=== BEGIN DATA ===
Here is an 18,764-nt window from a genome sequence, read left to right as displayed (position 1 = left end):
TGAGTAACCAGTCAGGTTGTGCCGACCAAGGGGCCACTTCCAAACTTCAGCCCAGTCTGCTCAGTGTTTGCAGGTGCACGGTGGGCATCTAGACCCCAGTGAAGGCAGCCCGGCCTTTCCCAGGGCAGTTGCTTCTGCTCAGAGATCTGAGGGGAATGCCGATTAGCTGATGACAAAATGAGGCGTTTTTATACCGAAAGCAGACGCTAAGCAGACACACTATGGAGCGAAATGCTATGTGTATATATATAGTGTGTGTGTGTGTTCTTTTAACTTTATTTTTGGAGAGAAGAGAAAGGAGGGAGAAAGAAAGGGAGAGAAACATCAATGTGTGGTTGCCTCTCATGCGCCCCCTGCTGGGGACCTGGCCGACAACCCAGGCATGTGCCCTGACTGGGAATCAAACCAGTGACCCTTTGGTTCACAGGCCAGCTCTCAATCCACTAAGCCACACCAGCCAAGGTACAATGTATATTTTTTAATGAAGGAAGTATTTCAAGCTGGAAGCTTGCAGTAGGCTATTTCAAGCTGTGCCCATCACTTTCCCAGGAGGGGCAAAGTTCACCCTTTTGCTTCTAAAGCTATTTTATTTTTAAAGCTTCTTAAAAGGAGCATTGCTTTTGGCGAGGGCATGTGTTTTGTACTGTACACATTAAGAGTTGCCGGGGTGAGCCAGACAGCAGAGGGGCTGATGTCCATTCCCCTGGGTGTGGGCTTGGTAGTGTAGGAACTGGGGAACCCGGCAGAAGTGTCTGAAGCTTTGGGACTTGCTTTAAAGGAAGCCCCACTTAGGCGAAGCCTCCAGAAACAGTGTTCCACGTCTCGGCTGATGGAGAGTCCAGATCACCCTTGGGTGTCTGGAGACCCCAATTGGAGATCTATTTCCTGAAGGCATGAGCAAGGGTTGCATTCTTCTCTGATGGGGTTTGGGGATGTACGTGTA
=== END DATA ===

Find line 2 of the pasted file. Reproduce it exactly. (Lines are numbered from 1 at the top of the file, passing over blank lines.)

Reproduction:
TGAGTAACCAGTCAGGTTGTGCCGACCAAGGGGCCACTTCCAAACTTCAGCCCAGTCTGCTCAGTGTTTGCAGGTGCACGGTGGGCATCTAGACCCCAGTGAAGGCAGCCCGGCCTTTCCCAGGGCAGTTGCTTCTGCTCAGAGATCTGAGGGGAATGCCGATTAGCTGATGACAAAATGAGGCGTTTTTATACCGAAAGCAGACGCTAAGCAGACACACTATGGAGCGAAATGCTATGTGTATATATATAGTGTGTGTGTGTGTTCTTTTAACTTTATTTTTGGAGAGAAGAGAAAGGAGGGAGAAAGAAAGGGAGAGAAACATCAATGTGTGGTTGCCTCTCATGCGCCCCCTGCTGGGGACCTGGCCGACAACCCAGGCATGTGCCCTGACTGGGAATCAAACCAGTGACCCTTTGGTTCACAGGCCAGCTCTCAATCCACTAAGCCACACCAGCCAAGGTACAATGTATATTTTTTAATGAAGGAAGTATTTCAAGCTGGAAGCTTGCAGTAGGCTATTTCAAGCTGTGCCCATCACTTTCCCAGGAGGGGCAAAGTTCACCCTTTTGCTTCTAAAGCTATTTTATTTTTAAAGCTTCTTAAAAGGAGCATTGCTTTTGGCGAGGGCATGTGTTTTGTACTGTACACATTAAGAGTTGCCGGGGTGAGCCAGACAGCAGAGGGGCTGATGTCCATTCCCCTGGGTGTGGGCTTGGTAGTGTAGGAACTGGGGAACCCGGCAGAAGTGTCTGAAGCTTTGGGACTTGCTTTAAAGGAAGCCCCACTTAGGCGAAGCCTCCAGAAACAGTGTTCCACGTCTCGGCTGATGGAGAGTCCAGATCACCCTTGGGTGTCTGGAGACCCCAATTGGAGATCTATTTCCTGAAGGCATGAGCAAGGGTTGCATTCTTCTCTGATGGGGTTTGGGGATGTACGTGTA